DIY Home Improvement, Remodeling & Repair Forum > DIY Home Improvement > Decorating and Design > Wrought Iron Porch Railing




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Old 05-31-2009, 06:57 AM  
mdsmeck
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Default Wrought Iron Porch Railing

Is in desperate need of attention - It is rusted in spots and the paint is peeling horribly...

What would be the best way to fix this???

1. Totally replace it - Have been looking at the Village IronSmith products at HomeDepot...

2. Take the original and have it sandblasted and powder coated??? If so, how do I find someone locally that does this???

3. Go over the original with a wirebrush and sand the rusted areas, prime it and spray paint it???

Any comments/suggestion would be greatly appreciated...

Mike...



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Old 06-01-2009, 01:10 AM  
Nestor_Kelebay
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Can you get that railing sand blasted and then nickle plated?

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Originally Posted by mdsmeck View Post
What would be the best way to fix this???

2. Take the original and have it sandblasted and powder coated??? If so, how do I find someone locally that does this???

Any comments/suggestion would be greatly appreciated...
This might be the most expensive option, but it's also the one that'll provide the best results amongst the ones on your list.

There will be lots of places in your area that do powder coatings. Just look under "Industrial Coatings" in your Yellow Pages phone directory. Typically, the size of object that can be powder coated will be limited by the size of the baking oven at the place that's doing the work. If your rail is too large to fit in their baking oven, they can't powder coat it.

Powder coatings are much more impermeable and much more durable than air dry coatings like paints, thereby protecting the underlying metal much better than a paint would.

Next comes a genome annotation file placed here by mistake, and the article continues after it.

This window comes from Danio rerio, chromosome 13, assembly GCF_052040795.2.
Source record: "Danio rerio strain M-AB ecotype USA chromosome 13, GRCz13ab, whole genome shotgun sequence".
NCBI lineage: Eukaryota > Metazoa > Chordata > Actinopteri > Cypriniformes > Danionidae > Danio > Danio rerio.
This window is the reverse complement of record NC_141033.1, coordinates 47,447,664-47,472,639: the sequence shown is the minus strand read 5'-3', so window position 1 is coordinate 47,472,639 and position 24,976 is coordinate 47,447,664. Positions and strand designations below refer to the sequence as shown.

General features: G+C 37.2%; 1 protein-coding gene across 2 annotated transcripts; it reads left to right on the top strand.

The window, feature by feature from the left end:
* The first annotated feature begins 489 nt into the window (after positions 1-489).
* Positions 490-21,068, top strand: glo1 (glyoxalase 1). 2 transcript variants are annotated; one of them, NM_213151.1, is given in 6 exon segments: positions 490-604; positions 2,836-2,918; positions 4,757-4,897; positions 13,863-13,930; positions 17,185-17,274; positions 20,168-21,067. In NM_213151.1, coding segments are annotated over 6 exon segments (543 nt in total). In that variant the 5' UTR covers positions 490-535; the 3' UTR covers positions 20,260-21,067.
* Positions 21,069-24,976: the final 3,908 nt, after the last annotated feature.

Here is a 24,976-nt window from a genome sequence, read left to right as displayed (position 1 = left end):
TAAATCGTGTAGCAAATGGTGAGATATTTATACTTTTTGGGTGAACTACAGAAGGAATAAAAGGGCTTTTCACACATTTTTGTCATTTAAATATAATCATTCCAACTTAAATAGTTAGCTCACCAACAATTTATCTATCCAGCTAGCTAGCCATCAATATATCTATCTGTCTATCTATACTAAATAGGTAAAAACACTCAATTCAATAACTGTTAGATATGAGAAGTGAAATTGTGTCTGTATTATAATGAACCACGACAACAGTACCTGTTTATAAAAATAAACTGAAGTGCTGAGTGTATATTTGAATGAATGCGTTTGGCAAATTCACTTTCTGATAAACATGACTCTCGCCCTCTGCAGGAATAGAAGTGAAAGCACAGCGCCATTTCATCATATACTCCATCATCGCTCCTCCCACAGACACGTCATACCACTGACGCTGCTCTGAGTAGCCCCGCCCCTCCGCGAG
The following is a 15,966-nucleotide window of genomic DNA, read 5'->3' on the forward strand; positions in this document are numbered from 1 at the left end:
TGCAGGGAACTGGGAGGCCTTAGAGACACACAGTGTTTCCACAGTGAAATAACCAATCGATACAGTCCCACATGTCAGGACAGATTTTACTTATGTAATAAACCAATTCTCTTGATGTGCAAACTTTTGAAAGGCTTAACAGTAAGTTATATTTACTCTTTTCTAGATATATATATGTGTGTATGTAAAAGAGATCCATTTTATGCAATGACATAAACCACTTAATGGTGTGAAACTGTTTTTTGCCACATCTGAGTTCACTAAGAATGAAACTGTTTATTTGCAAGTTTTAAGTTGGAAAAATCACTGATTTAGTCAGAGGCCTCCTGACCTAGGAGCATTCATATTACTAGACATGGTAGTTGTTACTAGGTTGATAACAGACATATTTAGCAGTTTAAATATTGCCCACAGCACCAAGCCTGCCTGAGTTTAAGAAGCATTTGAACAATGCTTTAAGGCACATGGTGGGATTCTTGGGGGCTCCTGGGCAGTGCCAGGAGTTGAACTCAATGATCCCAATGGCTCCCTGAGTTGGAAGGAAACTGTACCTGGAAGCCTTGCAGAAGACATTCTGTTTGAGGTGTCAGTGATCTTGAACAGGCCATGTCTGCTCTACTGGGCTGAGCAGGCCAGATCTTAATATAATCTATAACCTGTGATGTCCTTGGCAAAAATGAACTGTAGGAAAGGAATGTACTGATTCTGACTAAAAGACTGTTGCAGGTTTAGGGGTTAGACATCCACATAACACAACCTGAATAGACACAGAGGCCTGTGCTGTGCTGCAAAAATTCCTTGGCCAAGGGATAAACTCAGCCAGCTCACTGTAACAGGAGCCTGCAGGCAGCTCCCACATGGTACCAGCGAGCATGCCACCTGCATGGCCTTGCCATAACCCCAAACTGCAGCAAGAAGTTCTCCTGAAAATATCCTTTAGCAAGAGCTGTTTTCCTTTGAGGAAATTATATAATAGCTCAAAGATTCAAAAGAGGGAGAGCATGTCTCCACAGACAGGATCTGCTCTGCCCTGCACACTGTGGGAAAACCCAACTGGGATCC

Talk to the places that do powder coatings in your area about what colour will hide the underlying iron the best, and how thick they can make the coating.

Generally, the harder and stronger the coating on the metal, the higher the temperature it takes to melt it. "Powder coating" is typically done at temperatures below 750 degrees. You can get an even harder and stronger coating on your railing if you have it "ceramic coated", which is to have it coated with porcelain enamel. Porcelain enamel is a much harder and more durable coating than even a powder coating. For example, on a stove, the (typically) white cooktop will be powder coated at about 500 degrees, but the blue/grey coating inside the oven will be porcelain enamel baked on at about 1300 deg. F. That oven coating is the hardest and most durable coating in most people's homes (save, perhaps for the chrome plating on brass fixtures in their bathrooms).

The only problem is that porcelain enamel is a hard and brittle material, and using metal fasteners on it to mount that railing is likely to crack or chip it up. Also, both powder coating and porcelain enamel result in very smooth finishes which might be slippery when they're wet with rain and perhaps more difficult to grasp securely in a fall.

But, powder coating would be vastly better than painting, and porcelain enamel would give you a harder and more durable finish than powder coating. I'd ask around at the places that do porcelain enamel coatings to see if they can think of any other good reasons not to go with a porcelain enamel coating on an iron railing that's going to spend it's life outdoors. Also, the porcelain enamel option is likely gonna cost more.

Porcelain Enamel Institute

The Powder Coating Institute